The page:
The central bank of India RBI [Reserve Bank Of India] has expressed that cryptocurrencies presently don’t pose any threat to the financial stability in its recent ‘financial report‘:
The document named “Report on Trend and Progress of Banking in India 2017-18” reads:
“Crypto-assets don’t pose any risks to global monetary stability presently. The market continues to evolve speedily, however, and this initial assessment might change if crypto-assets were to become additionally more widely used or interconnected with the core of the regulated financial set-up.”
RBI quoted a conclusion drawn from a recent report by the FSB [Financial Stability Board] — a global agency consisting of banking and monetary establishments from different countries, together with India. RBI itself is a member of the FSB, at the side of country’s Securities and Exchange Board and Ministry of Finance.
In its study “Crypto-asset markets: Potential channels for future financial stability implications,” printed earlier in Oct., the FSB claimed that bankers see no vital danger within the existence of cryptocurrencies, as their total market cap by that point had barely reached 2% of the world’s worth of gold. However, the board urged watchdogs to keep an eye fixed on the digital coin markets, given their rapid growth.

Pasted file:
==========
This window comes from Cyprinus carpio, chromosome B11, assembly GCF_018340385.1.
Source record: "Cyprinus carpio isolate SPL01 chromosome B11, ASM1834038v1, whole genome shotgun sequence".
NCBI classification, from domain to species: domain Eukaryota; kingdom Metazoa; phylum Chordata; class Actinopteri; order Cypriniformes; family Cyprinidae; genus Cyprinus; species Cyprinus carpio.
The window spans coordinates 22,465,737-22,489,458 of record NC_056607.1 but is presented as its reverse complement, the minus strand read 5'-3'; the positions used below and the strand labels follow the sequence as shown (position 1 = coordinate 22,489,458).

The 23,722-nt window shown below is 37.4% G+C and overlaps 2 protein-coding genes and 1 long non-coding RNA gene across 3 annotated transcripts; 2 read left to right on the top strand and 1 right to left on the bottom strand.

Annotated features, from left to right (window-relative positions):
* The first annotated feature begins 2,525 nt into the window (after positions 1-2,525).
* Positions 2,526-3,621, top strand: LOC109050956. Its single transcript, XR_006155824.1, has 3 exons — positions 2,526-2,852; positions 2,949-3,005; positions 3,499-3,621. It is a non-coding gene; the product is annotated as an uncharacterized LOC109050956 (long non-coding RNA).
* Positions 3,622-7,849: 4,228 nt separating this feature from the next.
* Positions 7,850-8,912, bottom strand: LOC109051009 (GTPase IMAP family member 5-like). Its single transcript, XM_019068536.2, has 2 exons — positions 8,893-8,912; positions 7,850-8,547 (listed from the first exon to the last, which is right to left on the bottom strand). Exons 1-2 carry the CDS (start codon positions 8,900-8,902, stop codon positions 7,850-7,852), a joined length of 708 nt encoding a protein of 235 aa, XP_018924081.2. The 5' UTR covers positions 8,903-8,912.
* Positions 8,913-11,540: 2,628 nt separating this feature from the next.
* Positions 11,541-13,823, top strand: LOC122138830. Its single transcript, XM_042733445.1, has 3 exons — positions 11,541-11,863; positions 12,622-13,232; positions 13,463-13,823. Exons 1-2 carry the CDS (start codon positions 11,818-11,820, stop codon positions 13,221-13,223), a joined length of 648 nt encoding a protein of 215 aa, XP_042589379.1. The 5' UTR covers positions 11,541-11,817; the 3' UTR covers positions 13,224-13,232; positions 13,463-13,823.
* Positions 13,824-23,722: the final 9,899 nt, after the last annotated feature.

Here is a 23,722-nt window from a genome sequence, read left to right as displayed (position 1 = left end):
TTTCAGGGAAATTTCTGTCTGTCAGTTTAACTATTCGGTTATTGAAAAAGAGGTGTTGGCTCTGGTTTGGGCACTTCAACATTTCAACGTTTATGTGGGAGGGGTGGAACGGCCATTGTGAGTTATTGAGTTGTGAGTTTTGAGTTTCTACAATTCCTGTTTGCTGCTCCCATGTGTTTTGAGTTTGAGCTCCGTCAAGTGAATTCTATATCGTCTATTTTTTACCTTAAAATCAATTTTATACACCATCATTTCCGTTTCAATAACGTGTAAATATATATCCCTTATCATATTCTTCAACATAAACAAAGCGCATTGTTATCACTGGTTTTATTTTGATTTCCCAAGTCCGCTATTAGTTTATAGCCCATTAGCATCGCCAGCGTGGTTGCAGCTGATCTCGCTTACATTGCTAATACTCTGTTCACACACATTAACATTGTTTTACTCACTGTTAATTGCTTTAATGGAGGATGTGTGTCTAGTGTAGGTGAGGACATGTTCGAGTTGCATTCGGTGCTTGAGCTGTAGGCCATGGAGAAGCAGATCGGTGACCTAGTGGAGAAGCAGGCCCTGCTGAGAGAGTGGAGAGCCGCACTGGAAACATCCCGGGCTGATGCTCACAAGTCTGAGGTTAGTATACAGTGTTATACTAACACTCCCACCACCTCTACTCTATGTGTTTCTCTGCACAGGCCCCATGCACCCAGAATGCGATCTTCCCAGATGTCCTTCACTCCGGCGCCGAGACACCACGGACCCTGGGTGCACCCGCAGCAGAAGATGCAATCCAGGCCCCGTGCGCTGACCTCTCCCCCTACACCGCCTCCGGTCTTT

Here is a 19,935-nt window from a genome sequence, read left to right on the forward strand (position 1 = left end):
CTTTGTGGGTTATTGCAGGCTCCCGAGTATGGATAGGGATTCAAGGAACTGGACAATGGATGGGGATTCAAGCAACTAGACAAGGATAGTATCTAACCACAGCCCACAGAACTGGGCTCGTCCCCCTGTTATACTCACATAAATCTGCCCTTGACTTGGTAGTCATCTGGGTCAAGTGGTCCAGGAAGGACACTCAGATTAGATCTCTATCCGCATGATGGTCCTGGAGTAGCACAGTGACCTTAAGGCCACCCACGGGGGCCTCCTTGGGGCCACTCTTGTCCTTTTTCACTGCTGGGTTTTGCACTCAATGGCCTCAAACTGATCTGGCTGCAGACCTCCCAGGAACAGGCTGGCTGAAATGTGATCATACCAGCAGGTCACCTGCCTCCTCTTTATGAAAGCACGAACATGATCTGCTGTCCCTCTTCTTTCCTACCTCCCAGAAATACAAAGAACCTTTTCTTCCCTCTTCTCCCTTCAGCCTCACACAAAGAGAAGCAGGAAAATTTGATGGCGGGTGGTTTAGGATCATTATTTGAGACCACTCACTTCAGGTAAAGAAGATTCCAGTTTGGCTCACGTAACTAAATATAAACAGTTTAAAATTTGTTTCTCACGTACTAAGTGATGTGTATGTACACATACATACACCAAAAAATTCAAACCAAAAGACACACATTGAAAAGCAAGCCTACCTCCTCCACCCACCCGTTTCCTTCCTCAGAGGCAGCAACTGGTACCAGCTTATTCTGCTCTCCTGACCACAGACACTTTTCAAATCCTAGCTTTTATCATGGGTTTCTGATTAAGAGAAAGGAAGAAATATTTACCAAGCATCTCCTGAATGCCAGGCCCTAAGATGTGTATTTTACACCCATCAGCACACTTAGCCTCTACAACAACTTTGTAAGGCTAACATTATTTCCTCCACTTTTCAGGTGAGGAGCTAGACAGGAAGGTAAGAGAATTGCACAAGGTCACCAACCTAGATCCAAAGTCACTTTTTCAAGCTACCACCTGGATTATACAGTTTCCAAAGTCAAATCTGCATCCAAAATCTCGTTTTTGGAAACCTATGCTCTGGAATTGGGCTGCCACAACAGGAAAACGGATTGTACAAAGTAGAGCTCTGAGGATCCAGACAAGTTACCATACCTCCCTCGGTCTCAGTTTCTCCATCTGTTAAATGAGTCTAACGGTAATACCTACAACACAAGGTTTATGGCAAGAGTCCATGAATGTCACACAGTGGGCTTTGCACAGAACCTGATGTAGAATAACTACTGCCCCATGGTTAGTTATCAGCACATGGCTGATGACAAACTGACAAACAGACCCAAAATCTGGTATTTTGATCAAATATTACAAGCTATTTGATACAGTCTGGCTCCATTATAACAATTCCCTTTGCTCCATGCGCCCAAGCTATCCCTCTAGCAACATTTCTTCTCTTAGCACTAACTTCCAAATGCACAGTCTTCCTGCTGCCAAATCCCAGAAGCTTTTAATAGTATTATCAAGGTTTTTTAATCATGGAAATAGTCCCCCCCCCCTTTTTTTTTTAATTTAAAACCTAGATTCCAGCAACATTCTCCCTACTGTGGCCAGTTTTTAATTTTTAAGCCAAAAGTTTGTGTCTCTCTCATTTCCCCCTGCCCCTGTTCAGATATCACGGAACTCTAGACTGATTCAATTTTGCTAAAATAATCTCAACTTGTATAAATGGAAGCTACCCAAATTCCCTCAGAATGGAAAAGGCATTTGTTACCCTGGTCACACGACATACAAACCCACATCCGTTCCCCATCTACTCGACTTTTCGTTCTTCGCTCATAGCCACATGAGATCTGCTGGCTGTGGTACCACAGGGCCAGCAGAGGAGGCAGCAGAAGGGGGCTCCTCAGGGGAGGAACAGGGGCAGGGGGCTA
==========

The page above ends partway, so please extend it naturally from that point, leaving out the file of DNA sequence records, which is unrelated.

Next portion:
RBI reiterated this stance in its earlier report revealed in Dec., stating that сryptocurrencies require “consistent monitoring,” seeing their rapid expansion in recent years.
The legal ‘framework‘ for cryptocurrencies in India however for now, still remains unclear as RBI formally stopped all banks from addressing cryptocurrencies in April. The de facto prohibition came into effect in June, while the Supreme Court’s hearings on the case — initiated by native crypto companies — were repeatedly deferred. At the same time, an Indian Govt. panel is reportedly considering a ‘complete ban‘ on crypto’s.
Initially, RBI had thought of launching its own digital currency, named “Laxmi.” However, in January, the bank gave up its idea of constructing a stablecoin tied to the rupee, stating that it’s too early to even rely on it.
Yesterday, on 3rd Jan., the police of the Indian state of J&K [Jammu and Kashmir] ‘issued an announcement‘, warning the general public against investing in cryptocurrencies due to the “heightened risk’s” related to them. The authorities conjointly added that digital currencies aren’t regulated by the Indian government.